Arteriovenous malformation is a congenital disorder (present from birth) characterized by a complex, tangled web of arteries and veins in which there are a short circuit and high pressure due to arterial blood flowing rapidly in the veins. An AVM may occur in the brain, brainstem or spinal cord. The most common symptoms of an AVM include hemorrhaging (bleeding), seizures, headaches and neurological problems such as paralysis or loss of speech, memory or vision. AVMs that bleed can lead to serious neurological problems and sometimes death. Still, some people have AVMs that never cause problems.
The detection rate in the general population based on prospective data from the New York Islands AVM Study is approximately 1.34 per 100,000 person-years. The prevalence of cerebral AVM in the United States is not known. Given the low threshold for MRI neuroimaging, many patients’ conditions are now discovered before they experience a brain haemorrhage.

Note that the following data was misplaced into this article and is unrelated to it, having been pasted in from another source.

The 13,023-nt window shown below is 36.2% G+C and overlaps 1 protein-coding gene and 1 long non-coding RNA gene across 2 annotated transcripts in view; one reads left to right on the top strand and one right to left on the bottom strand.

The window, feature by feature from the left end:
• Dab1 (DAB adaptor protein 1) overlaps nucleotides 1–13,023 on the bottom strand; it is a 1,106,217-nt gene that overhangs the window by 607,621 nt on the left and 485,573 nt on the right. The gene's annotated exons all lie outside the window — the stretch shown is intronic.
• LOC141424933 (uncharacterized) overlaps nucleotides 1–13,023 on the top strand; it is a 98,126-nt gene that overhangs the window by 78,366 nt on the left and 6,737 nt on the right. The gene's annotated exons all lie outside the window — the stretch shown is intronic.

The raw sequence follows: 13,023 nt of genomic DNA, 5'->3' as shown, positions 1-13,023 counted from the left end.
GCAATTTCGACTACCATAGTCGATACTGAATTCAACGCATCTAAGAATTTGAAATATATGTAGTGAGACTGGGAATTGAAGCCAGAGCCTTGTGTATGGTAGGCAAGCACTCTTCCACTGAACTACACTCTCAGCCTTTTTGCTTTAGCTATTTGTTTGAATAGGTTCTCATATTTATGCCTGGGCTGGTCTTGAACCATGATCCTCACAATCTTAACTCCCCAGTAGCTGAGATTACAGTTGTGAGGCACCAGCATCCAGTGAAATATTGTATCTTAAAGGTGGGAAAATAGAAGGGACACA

Reported detection rates range between 0.89 and 1.24 per 100,000 person-years according to reports from Australia, Sweden, and Scotland. The prevalence of cerebral AVMs in Scotland has been estimated to be 18 per 100,000 person-years.
Types of Arteriovenous Malformation
The different types of arteriovenous malformations are:
Cavernoma: This occurs when there is an abnormal clustering of enlarged capillaries that doesn’t connect with any significant arteries or veins.
Venous Malformations: It involves clustering of enlarged veins with no connecting arteries.
Capillary Telangiectasia: This is similar to cavernoma having abnormally enlarged areas in capillaries, resembling the spoke of wheels and with no connected arteries.